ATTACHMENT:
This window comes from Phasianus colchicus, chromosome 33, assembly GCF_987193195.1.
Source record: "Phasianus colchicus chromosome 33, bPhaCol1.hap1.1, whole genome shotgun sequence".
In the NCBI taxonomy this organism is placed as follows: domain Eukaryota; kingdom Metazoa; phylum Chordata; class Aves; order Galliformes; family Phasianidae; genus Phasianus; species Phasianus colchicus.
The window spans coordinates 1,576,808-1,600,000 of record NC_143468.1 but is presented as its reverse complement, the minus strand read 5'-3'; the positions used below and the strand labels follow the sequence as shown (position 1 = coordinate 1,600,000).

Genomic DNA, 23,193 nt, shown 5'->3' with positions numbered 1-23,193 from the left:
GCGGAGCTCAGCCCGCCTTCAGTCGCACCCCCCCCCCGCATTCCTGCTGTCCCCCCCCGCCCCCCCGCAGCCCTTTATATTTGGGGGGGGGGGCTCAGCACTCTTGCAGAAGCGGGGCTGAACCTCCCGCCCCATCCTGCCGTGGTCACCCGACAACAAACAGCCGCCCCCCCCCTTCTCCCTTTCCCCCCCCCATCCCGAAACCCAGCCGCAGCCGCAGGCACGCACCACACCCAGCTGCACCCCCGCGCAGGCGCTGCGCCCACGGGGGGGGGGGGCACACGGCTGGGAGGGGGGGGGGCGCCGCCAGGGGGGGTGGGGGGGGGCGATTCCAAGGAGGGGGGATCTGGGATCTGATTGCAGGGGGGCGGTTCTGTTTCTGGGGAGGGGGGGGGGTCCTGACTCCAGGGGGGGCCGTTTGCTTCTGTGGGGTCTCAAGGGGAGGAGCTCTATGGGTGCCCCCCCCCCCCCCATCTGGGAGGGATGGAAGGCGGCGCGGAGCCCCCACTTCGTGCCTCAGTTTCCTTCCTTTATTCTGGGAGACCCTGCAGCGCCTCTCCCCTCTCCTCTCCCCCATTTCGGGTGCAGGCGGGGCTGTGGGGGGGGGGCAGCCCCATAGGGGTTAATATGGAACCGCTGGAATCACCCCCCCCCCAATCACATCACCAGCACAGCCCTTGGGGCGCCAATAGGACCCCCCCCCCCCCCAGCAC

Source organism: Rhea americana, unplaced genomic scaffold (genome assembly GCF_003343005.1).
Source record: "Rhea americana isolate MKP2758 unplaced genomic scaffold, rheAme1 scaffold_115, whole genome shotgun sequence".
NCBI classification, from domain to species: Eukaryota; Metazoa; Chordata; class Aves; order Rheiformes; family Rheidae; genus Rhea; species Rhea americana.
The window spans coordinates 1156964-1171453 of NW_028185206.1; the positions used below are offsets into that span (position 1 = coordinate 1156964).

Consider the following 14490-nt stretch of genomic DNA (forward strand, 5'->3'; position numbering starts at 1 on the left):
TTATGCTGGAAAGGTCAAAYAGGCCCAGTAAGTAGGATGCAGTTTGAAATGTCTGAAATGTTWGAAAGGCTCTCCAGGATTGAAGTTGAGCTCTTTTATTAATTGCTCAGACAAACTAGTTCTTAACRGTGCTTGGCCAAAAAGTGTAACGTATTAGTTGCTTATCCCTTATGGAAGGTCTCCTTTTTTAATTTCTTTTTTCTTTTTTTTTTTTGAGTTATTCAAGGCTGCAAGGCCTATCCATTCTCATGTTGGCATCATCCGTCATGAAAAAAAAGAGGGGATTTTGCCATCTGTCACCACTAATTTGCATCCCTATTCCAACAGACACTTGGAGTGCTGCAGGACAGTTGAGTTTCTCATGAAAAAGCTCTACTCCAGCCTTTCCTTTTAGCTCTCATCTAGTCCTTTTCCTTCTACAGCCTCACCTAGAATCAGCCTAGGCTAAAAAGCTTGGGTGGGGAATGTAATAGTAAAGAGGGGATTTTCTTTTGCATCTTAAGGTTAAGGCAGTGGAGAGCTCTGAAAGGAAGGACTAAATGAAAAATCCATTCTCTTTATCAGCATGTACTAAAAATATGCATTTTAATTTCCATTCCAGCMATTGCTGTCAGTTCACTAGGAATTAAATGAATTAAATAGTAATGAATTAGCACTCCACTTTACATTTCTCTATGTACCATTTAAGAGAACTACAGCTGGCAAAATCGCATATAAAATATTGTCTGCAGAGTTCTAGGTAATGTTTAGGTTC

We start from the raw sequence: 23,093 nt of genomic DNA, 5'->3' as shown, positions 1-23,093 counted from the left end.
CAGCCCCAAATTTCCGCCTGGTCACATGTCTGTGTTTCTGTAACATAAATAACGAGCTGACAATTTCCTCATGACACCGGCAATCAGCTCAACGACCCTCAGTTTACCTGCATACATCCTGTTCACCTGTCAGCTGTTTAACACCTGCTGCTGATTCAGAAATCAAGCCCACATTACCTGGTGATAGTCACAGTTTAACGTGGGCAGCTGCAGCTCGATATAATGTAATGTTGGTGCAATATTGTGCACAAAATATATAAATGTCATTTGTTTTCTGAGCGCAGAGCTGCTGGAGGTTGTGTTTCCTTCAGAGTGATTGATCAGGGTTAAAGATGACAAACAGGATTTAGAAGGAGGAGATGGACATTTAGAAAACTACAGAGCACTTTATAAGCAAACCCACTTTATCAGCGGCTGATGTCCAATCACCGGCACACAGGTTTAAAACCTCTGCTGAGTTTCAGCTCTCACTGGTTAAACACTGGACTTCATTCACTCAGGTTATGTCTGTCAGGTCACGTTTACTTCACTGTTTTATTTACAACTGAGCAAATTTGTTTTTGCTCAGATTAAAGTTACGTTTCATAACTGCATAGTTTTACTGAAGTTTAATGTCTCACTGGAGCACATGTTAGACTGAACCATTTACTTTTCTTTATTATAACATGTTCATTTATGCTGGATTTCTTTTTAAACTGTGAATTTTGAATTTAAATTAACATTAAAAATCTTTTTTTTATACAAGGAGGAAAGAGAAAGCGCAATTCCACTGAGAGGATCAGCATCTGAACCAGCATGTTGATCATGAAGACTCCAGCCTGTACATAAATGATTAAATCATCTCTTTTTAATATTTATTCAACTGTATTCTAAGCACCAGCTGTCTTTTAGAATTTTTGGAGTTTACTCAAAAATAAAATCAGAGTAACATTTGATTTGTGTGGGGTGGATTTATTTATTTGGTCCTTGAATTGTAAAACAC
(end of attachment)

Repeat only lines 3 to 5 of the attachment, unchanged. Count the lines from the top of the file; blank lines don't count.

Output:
In the NCBI taxonomy this organism is placed as follows: domain Eukaryota; kingdom Metazoa; phylum Chordata; class Aves; order Galliformes; family Phasianidae; genus Phasianus; species Phasianus colchicus.
The window spans coordinates 1,576,808-1,600,000 of record NC_143468.1 but is presented as its reverse complement, the minus strand read 5'-3'; the positions used below and the strand labels follow the sequence as shown (position 1 = coordinate 1,600,000).

Genomic DNA, 23,193 nt, shown 5'->3' with positions numbered 1-23,193 from the left: